Definitions from Black's Law Dictionary: 2nd Edition and Ballentine's Law Dictionary as are available for each term in each dictionary.
  • Ballentine's Law Dictionary

    An action for trial of title to land in which possession may be recovered. See 67 N. J. L. 260, 91 Am. St. Rep. 433, 57 L. R. A. 956, 51 Atl. 509.

  • Black's Law Dictionary: 2nd Edition

    At common law, this was the name of a mixed action (springing from the earlier personal action of ejectione firmœ) which lay for the recovery of the possession of land, and for damages for the unlawful detention of its possession. The action was highly fictitious, being in theory only fpr the recovery of a term for years, and brought by a purely fictitious person, as lessee in a supposed lease from the real party in interest. The latter's title, however, must be established in order to warrant a recovery, and the establishment of such title, though nominally a mere incident, is in reality the object of the action. Hence this convenient form of suit came to be adopted as the usual method of trying titles to land. See 3 Bl. Comm. 199. French v. Robb, 67 N. J. Law, 260, 51 Atl. 509, 57 L. R. A. 956. 91 Am. St. Rep. 433; Crockett v. Lashbrook, 5 T. B. Mon. (Ky.) 538, 17 Am. Dec. 98; Wilson v. Wightman, 36 App. Div. 41, 55 N. Y. Supp. 806; Hoover v. King, 48 Or. 281, 72 Pac. 880, 65 L. R. A. 790, 99 Am. St Rep. 754; Hawkins v. Reichert, 28 Cal. 536. It was the only mixed action at common law, the whole method of proceeding in which was anomalous, and depended on fictions invented and upheld by the court for the convenience of justice, in order to escape from the inconveniences which were found to attend the ancient forms of real and mixed actions. It ls also a form of action by which possessory titles to corporeal hereditaments may be tried and possession obtained.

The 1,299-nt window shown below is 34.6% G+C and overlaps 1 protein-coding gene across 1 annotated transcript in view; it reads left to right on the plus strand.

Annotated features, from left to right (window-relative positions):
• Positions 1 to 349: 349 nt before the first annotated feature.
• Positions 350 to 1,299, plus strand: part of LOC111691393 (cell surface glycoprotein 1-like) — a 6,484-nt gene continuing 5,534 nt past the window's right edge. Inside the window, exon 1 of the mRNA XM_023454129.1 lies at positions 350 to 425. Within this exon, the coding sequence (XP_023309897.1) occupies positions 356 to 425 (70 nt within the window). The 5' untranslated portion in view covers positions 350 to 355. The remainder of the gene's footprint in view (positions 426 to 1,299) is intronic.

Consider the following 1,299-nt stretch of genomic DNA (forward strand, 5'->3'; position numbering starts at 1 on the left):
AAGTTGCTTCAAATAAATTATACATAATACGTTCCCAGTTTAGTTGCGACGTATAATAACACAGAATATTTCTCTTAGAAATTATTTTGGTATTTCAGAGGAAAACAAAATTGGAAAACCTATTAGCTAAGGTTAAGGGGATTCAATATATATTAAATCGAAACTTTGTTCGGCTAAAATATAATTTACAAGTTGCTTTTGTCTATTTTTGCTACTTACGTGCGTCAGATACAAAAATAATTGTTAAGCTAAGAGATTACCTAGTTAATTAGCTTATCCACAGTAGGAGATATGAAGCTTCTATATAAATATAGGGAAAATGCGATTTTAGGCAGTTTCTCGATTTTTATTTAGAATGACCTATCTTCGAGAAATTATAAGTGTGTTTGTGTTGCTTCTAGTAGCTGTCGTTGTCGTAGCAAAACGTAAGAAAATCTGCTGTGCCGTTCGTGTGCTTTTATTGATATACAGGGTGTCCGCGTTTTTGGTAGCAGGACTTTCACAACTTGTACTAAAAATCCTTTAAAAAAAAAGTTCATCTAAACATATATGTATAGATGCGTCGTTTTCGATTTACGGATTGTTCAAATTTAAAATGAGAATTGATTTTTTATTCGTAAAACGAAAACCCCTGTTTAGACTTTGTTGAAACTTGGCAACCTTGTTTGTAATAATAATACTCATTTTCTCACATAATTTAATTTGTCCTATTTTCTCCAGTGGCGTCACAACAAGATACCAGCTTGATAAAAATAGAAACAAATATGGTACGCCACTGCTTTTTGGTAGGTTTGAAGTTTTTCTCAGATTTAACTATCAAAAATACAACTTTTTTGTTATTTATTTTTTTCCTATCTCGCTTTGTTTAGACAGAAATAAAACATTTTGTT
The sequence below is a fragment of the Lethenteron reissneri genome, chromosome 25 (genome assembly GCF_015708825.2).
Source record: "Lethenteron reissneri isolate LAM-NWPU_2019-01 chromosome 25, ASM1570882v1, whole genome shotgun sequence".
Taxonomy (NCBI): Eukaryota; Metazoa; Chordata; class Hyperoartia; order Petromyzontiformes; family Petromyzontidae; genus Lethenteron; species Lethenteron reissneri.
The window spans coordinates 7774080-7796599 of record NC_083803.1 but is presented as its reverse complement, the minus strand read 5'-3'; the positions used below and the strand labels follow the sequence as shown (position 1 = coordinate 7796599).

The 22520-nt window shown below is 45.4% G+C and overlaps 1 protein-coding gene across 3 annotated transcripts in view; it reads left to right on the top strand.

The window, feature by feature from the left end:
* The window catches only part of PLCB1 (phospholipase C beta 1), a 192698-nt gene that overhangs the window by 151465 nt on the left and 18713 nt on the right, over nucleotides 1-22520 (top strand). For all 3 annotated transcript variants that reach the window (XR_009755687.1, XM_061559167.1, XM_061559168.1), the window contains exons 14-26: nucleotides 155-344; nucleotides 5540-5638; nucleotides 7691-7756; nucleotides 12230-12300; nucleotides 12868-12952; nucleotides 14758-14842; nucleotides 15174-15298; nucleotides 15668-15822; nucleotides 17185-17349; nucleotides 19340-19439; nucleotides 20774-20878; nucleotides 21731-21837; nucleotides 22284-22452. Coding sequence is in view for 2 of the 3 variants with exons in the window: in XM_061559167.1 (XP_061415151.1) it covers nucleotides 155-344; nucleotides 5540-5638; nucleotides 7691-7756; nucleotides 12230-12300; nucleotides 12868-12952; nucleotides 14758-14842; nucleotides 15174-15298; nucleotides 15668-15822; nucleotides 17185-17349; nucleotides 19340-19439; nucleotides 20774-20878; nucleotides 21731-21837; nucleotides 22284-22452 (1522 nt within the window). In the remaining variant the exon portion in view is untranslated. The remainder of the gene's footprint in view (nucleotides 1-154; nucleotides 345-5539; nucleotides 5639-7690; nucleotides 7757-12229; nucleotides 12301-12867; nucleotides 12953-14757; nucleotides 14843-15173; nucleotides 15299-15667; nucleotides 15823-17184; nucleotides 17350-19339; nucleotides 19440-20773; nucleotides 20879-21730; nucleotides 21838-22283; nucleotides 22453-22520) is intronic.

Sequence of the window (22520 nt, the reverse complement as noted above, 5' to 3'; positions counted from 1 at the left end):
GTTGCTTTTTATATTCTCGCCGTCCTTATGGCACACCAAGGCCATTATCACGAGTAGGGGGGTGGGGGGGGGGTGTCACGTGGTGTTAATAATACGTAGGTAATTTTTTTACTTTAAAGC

—Ejectment bill. A bill in equity brought merely for the recovery of real property, together with an account of the rents and profits, without setting out any distinct ground of equity jurisdiction ; hence demurrable. Crane v. Conklin, 1 N. J. Eq. 353, 22 Am. Den. 519.
    —Equitable ejectment. A proceeding in use in Pennsylvania, brought to enforce specific performance of a contract for the sale of land, and for some other purposes, which is in form an action of ejectment, but is in reality a substitute for a bill in equity. Riel v. Gannon, 161 Pa. 289, 29 Atl. 55; McKendry v. McKendry, 131 Pa. 24, 18 Atl. 1078, 6 L. R. A. 506_Justice ejectment. A statutory proceeding in Vermont, for the eviction of a tenant holding over after termination of the lease or breach of its conditions. Foss v. Stanton, 76 Vt. 365, 57 Atl. 942.